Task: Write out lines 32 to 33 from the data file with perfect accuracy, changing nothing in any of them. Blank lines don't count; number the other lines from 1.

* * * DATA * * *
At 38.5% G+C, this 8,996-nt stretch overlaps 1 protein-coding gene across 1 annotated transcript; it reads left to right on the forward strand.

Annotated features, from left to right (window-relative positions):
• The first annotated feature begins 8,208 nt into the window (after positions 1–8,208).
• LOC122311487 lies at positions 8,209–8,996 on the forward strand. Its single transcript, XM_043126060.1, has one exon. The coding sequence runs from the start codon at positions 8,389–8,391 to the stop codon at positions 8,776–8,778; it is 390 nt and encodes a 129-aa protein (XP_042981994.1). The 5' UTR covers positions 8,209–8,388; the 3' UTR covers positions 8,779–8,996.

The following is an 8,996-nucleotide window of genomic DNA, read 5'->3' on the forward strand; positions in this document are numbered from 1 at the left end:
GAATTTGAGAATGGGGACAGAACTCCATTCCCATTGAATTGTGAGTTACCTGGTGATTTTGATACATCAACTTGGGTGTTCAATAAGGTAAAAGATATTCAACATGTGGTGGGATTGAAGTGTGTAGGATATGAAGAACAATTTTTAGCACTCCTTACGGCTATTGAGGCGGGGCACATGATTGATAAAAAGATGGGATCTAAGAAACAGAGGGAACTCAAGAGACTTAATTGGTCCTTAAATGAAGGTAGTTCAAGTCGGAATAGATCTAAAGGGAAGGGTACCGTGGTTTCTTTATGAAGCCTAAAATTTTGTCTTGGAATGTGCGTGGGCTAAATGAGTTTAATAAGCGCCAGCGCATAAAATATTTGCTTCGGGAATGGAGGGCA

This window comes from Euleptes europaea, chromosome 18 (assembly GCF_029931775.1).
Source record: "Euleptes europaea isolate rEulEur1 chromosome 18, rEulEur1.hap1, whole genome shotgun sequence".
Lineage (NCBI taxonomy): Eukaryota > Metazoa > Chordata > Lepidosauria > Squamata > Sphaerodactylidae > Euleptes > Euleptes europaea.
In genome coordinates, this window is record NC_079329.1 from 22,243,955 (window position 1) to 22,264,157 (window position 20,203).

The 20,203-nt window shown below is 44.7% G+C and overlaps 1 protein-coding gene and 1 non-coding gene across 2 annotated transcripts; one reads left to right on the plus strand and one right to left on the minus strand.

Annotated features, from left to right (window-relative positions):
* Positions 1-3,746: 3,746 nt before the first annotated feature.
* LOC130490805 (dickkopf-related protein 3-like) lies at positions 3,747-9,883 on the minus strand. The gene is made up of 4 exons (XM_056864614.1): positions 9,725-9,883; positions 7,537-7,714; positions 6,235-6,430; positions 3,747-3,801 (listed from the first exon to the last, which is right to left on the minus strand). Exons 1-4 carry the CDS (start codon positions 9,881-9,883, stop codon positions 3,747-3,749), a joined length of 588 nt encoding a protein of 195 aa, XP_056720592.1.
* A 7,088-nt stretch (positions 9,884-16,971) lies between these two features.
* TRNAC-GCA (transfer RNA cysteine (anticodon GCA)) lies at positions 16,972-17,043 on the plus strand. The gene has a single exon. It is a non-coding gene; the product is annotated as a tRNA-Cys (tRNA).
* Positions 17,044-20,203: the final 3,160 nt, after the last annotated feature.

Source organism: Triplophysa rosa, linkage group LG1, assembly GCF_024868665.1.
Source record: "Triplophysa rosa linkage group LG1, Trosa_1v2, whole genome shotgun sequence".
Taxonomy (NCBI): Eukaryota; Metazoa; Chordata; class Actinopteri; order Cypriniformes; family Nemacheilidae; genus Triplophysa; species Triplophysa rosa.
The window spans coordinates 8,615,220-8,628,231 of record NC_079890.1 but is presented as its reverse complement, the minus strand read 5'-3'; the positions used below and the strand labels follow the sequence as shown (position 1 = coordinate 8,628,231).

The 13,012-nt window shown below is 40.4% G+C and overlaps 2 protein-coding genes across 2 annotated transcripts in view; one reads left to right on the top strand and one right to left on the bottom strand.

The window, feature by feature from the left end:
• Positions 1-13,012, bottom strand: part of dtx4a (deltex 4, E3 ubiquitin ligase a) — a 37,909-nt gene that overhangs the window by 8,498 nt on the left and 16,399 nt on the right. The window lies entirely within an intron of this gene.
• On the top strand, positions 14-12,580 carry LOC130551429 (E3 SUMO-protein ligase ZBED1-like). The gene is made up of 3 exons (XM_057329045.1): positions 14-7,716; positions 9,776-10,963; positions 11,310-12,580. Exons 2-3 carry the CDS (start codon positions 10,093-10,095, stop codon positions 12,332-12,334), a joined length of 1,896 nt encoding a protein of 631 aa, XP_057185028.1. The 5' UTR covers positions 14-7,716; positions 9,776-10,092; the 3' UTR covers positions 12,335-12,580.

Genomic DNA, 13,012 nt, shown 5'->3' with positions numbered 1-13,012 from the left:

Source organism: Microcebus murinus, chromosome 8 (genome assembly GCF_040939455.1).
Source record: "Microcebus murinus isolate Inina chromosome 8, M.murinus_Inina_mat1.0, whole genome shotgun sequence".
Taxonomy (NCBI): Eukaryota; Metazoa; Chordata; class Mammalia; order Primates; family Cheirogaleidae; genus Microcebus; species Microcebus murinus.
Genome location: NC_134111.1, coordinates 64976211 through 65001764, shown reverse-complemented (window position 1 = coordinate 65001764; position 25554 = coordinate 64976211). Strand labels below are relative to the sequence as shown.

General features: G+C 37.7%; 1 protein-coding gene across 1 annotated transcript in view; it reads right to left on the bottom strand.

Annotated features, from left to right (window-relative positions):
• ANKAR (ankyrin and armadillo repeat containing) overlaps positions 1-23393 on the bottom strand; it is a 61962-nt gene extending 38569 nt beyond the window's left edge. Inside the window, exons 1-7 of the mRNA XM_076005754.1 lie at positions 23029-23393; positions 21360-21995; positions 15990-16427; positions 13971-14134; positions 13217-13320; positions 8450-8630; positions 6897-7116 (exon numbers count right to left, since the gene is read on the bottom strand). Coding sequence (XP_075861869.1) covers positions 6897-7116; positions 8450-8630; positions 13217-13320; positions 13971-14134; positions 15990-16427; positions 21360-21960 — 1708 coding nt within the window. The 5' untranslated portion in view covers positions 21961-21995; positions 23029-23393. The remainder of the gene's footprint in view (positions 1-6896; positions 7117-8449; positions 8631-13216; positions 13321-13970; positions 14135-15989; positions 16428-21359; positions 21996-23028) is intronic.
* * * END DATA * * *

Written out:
Annotated features, from left to right (window-relative positions):
• ANKAR (ankyrin and armadillo repeat containing) overlaps positions 1-23393 on the bottom strand; it is a 61962-nt gene extending 38569 nt beyond the window's left edge. Inside the window, exons 1-7 of the mRNA XM_076005754.1 lie at positions 23029-23393; positions 21360-21995; positions 15990-16427; positions 13971-14134; positions 13217-13320; positions 8450-8630; positions 6897-7116 (exon numbers count right to left, since the gene is read on the bottom strand). Coding sequence (XP_075861869.1) covers positions 6897-7116; positions 8450-8630; positions 13217-13320; positions 13971-14134; positions 15990-16427; positions 21360-21960 — 1708 coding nt within the window. The 5' untranslated portion in view covers positions 21961-21995; positions 23029-23393. The remainder of the gene's footprint in view (positions 1-6896; positions 7117-8449; positions 8631-13216; positions 13321-13970; positions 14135-15989; positions 16428-21359; positions 21996-23028) is intronic.